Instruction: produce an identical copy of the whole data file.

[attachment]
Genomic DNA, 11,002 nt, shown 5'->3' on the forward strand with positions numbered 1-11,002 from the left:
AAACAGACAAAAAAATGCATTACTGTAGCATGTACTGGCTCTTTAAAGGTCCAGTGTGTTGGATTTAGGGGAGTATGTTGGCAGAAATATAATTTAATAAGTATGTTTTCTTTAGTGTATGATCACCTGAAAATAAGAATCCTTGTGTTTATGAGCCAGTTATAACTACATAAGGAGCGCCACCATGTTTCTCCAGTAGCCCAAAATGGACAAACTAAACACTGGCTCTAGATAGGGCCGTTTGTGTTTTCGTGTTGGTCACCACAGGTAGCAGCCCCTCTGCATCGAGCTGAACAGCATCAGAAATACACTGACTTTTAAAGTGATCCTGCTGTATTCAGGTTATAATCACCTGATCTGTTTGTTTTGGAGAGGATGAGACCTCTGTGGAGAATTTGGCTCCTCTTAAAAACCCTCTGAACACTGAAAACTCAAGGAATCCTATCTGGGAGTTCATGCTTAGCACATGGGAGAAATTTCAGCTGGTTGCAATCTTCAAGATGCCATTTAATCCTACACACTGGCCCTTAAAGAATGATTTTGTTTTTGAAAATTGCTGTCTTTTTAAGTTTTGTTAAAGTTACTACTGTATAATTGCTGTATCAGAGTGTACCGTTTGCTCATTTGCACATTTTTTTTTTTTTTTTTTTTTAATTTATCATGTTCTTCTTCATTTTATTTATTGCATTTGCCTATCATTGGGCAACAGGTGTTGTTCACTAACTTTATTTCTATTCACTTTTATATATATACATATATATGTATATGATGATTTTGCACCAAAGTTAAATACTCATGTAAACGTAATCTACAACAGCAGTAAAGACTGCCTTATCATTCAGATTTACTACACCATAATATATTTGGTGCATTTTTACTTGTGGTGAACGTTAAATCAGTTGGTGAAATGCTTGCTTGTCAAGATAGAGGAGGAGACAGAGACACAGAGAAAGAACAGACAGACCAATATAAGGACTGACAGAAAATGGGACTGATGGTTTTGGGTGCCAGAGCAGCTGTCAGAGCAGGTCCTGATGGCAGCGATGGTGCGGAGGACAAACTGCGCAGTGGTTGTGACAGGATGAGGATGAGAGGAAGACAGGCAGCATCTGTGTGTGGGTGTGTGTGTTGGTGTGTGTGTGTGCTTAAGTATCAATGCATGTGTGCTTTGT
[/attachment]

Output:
Genomic DNA, 11,002 nt, shown 5'->3' on the forward strand with positions numbered 1-11,002 from the left:
AAACAGACAAAAAAATGCATTACTGTAGCATGTACTGGCTCTTTAAAGGTCCAGTGTGTTGGATTTAGGGGAGTATGTTGGCAGAAATATAATTTAATAAGTATGTTTTCTTTAGTGTATGATCACCTGAAAATAAGAATCCTTGTGTTTATGAGCCAGTTATAACTACATAAGGAGCGCCACCATGTTTCTCCAGTAGCCCAAAATGGACAAACTAAACACTGGCTCTAGATAGGGCCGTTTGTGTTTTCGTGTTGGTCACCACAGGTAGCAGCCCCTCTGCATCGAGCTGAACAGCATCAGAAATACACTGACTTTTAAAGTGATCCTGCTGTATTCAGGTTATAATCACCTGATCTGTTTGTTTTGGAGAGGATGAGACCTCTGTGGAGAATTTGGCTCCTCTTAAAAACCCTCTGAACACTGAAAACTCAAGGAATCCTATCTGGGAGTTCATGCTTAGCACATGGGAGAAATTTCAGCTGGTTGCAATCTTCAAGATGCCATTTAATCCTACACACTGGCCCTTAAAGAATGATTTTGTTTTTGAAAATTGCTGTCTTTTTAAGTTTTGTTAAAGTTACTACTGTATAATTGCTGTATCAGAGTGTACCGTTTGCTCATTTGCACATTTTTTTTTTTTTTTTTTTTTAATTTATCATGTTCTTCTTCATTTTATTTATTGCATTTGCCTATCATTGGGCAACAGGTGTTGTTCACTAACTTTATTTCTATTCACTTTTATATATATACATATATATGTATATGATGATTTTGCACCAAAGTTAAATACTCATGTAAACGTAATCTACAACAGCAGTAAAGACTGCCTTATCATTCAGATTTACTACACCATAATATATTTGGTGCATTTTTACTTGTGGTGAACGTTAAATCAGTTGGTGAAATGCTTGCTTGTCAAGATAGAGGAGGAGACAGAGACACAGAGAAAGAACAGACAGACCAATATAAGGACTGACAGAAAATGGGACTGATGGTTTTGGGTGCCAGAGCAGCTGTCAGAGCAGGTCCTGATGGCAGCGATGGTGCGGAGGACAAACTGCGCAGTGGTTGTGACAGGATGAGGATGAGAGGAAGACAGGCAGCATCTGTGTGTGGGTGTGTGTGTTGGTGTGTGTGTGTGCTTAAGTATCAATGCATGTGTGCTTTGT